Sarah Westen, Ph.D., found her professional passions as a doctoral student. Now, she has the opportunity to pursue them in the place where it all started.
Westen, a psychologist and clinical assistant professor in the UF College of Public Health and Health Professions’ department of clinical and health psychology, received a bachelor’s degree in neuroscience philosophy from Union College in New York. She furthered her training at the National Institutes of Health and then arrived at the University of Florida in 2012 and entered the Ph.D. program in clinical psychology.
Westen said she wasn’t sure what she wanted to specialize in, but her mentor, David Janicke, Ph.D., ABPP, encouraged her to explore her interests. This support led her to choose to focus on Type 1 diabetes, she said.
“She’s always been incredibly passionate and dedicated to issues of Type 1 diabetes and working with kids who live with Type 1 diabetes and their families,” said Janicke, a professor in the UF College of Public Health and Health Profession’s department of clinical and health psychology and director of graduate training.
For Westen, her choice was personal. When she was 14, she was diagnosed with Type 1 diabetes.
Interested in connecting with others living with the disease, she and her family went to a fundraising walk to support the Juvenile Diabetes Research Foundation, or JDRF. There, she learned about some of the hardships that people with diabetes face. Hearing stories about the stressors associated with living with a chronic illness opened her eyes to the importance of having a strong support system and mental health treatment. It sparked an interest in learning more about health psychology and the psychological effects of living with chronic diseases such as Type 1 diabetes.
During high school, Westen completed an internship in neurobehavioral endocrinology at the University of Rochester and continued to volunteer with JDRF.
Fast forward 15 years to her postdoctoral fellowship at UF, where she once again had the opportunity to work with JDRF. This time, she was one of four national recipients of a JDRF national psychology fellowship award, which funded her postdoctoral training at UF Health.
“I love being able to help people who live with the disease that I live with, and really give back through research and clinical care to turn what could be a personal daily struggle into a positive,” said Westen, a member of the UF Diabetes Institute.
When she first started at UF, she realized the need for Type 1 diabetes psychology. She began to focus on this area with the guidance of Janicke and several mentors in the division of pediatric endocrinology, including Desmond Schatz, M.D., a professor and interim chair of the department of pediatrics in the UF College of Medicine; Michael Haller, M.D., a professor in the department of neurology in the UF College of Medicine and chief of pediatric endocrinology; and Anastasia Albanese-O’Neill, Ph.D., ARNP, CDE, an assistant professor in the UF College of Medicine’s department of pediatrics.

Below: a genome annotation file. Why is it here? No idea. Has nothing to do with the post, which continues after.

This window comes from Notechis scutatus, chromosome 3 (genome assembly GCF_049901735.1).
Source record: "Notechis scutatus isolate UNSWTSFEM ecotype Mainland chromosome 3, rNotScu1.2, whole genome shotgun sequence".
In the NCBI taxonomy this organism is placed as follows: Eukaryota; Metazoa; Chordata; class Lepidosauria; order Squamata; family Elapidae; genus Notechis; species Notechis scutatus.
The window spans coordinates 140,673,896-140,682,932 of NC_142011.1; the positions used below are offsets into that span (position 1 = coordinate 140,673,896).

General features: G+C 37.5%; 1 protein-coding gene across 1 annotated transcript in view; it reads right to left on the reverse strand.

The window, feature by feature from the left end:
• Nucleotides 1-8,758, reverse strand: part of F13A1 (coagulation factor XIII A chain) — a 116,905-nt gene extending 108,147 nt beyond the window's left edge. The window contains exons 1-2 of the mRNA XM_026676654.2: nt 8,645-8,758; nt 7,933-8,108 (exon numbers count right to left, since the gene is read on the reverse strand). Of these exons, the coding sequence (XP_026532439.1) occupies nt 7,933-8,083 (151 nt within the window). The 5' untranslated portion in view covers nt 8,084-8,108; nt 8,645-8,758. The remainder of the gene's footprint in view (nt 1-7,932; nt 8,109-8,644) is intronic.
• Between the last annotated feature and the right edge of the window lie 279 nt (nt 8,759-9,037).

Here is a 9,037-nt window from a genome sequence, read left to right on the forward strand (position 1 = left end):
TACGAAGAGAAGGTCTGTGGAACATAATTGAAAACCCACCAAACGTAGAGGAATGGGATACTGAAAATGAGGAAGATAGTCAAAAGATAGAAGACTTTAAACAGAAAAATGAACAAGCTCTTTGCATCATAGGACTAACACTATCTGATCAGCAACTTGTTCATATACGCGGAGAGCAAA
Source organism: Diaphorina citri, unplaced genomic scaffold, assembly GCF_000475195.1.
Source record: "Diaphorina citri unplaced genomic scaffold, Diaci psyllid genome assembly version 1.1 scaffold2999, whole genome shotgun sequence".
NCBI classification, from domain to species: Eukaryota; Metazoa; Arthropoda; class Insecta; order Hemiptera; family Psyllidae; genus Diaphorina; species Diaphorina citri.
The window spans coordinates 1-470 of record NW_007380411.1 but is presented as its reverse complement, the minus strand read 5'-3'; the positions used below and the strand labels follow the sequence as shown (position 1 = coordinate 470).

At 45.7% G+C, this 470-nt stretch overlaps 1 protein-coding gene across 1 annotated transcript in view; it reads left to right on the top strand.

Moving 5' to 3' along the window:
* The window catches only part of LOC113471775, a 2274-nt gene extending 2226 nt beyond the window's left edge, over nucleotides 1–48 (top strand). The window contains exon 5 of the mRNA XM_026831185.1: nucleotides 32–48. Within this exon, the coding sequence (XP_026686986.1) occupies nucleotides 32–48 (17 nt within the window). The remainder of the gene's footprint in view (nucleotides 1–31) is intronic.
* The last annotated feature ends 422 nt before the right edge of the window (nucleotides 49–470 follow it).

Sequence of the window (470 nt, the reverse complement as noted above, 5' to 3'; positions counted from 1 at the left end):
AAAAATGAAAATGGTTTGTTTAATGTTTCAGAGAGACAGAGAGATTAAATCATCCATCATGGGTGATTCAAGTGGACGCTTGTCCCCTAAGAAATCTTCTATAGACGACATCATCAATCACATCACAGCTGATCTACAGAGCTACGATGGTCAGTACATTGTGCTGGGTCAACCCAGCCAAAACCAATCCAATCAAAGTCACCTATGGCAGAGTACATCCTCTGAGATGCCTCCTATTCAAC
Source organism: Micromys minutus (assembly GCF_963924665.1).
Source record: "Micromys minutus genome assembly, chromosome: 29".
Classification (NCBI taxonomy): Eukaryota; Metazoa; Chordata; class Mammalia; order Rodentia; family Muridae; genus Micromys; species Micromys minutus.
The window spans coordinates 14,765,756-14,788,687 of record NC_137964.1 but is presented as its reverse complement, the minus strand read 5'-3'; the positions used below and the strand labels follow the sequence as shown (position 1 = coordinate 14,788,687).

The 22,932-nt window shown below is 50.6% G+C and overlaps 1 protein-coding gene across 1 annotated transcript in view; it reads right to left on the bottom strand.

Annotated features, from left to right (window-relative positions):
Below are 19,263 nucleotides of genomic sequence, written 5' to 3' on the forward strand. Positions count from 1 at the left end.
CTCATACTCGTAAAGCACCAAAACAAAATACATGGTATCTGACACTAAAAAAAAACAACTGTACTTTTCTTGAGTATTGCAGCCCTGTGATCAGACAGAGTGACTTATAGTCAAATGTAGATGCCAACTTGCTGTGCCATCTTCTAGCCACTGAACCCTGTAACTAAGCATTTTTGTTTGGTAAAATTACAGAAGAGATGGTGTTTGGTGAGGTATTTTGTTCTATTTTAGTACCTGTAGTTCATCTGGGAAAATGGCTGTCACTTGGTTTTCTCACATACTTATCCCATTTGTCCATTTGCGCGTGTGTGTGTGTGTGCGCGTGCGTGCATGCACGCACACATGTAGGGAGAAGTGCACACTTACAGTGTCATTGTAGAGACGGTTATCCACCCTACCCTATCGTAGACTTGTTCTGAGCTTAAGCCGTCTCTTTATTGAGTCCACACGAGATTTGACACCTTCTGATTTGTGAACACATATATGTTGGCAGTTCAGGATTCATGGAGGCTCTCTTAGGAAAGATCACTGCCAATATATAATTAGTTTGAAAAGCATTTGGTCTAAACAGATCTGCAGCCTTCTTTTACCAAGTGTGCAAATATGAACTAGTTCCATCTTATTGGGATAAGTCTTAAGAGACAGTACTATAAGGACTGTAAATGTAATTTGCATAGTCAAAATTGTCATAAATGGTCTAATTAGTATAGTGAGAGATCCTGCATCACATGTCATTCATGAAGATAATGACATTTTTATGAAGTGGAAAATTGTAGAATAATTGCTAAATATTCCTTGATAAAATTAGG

Since then, Westen has led research, provided psychology services in clinics and completed her residency and postdoctoral work, all with a focus on behavioral psychology and chronic illnesses, such as Type 1 diabetes. In 2019, she was hired as a faculty member in the department of clinical and health psychology.
Westen has been educating people about the importance of clinical psychology in diabetes care through the Extension for Community Health Care Outcomes, also known as Project ECHO, which seeks to provide more accessible care and education to underserved patients living with Type 1 diabetes. This program is a collaboration between the UF Diabetes Institute and Stanford University through a grant by The Leona M. & Harry B. Helmsley Charitable Trust.
Westen’s role in Project ECHO is to conduct weekly telehealth meetings with participating primary care physicians to educate them on behavioral health aspects of diabetes management. She also helps with real-time issues that arise in their practices.
Between this project and her new role as director of Diabetes Behavioral Medicine and Psychology, Westen stays busy. She said she’s learned time management and leadership skills from mentors and co-workers, including Kimberly Driscoll, Ph.D., an associate professor in the UF College of Public Health and Health Professions’ department of clinical and health psychology and director of behavioral research in the UF Diabetes Institute.
“Watching my mentors and seeing them succeed in helping the patient base and their students while managing research and other endeavors inspired me to want a similar academic medical career,” she said.